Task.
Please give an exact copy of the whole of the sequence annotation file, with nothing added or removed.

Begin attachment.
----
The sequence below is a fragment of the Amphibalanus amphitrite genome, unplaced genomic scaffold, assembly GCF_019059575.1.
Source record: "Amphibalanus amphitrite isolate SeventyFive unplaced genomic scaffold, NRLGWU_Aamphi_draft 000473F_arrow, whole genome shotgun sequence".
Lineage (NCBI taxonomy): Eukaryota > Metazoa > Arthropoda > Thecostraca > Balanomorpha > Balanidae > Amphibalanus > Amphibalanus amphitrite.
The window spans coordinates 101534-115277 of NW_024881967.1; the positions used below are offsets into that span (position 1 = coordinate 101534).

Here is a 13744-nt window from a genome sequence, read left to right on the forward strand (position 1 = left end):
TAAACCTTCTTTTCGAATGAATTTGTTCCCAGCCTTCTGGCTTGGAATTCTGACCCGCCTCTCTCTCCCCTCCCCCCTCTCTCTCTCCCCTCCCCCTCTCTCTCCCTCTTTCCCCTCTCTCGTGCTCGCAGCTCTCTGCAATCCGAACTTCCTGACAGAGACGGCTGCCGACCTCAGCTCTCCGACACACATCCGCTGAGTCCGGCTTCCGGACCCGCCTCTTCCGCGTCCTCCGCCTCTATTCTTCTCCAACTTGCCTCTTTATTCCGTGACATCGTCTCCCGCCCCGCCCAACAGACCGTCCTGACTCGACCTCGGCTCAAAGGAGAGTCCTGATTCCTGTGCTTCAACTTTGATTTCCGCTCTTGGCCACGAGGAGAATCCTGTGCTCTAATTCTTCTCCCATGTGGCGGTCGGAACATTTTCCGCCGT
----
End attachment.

The sequence below is a fragment of the Amphibalanus amphitrite genome, unplaced genomic scaffold, assembly GCF_019059575.1.
Source record: "Amphibalanus amphitrite isolate SeventyFive unplaced genomic scaffold, NRLGWU_Aamphi_draft 000473F_arrow, whole genome shotgun sequence".
Lineage (NCBI taxonomy): Eukaryota > Metazoa > Arthropoda > Thecostraca > Balanomorpha > Balanidae > Amphibalanus > Amphibalanus amphitrite.
The window spans coordinates 101534-115277 of NW_024881967.1; the positions used below are offsets into that span (position 1 = coordinate 101534).

Here is a 13744-nt window from a genome sequence, read left to right on the forward strand (position 1 = left end):
TAAACCTTCTTTTCGAATGAATTTGTTCCCAGCCTTCTGGCTTGGAATTCTGACCCGCCTCTCTCTCCCCTCCCCCCTCTCTCTCTCCCCTCCCCCTCTCTCTCCCTCTTTCCCCTCTCTCGTGCTCGCAGCTCTCTGCAATCCGAACTTCCTGACAGAGACGGCTGCCGACCTCAGCTCTCCGACACACATCCGCTGAGTCCGGCTTCCGGACCCGCCTCTTCCGCGTCCTCCGCCTCTATTCTTCTCCAACTTGCCTCTTTATTCCGTGACATCGTCTCCCGCCCCGCCCAACAGACCGTCCTGACTCGACCTCGGCTCAAAGGAGAGTCCTGATTCCTGTGCTTCAACTTTGATTTCCGCTCTTGGCCACGAGGAGAATCCTGTGCTCTAATTCTTCTCCCATGTGGCGGTCGGAACATTTTCCGCCGT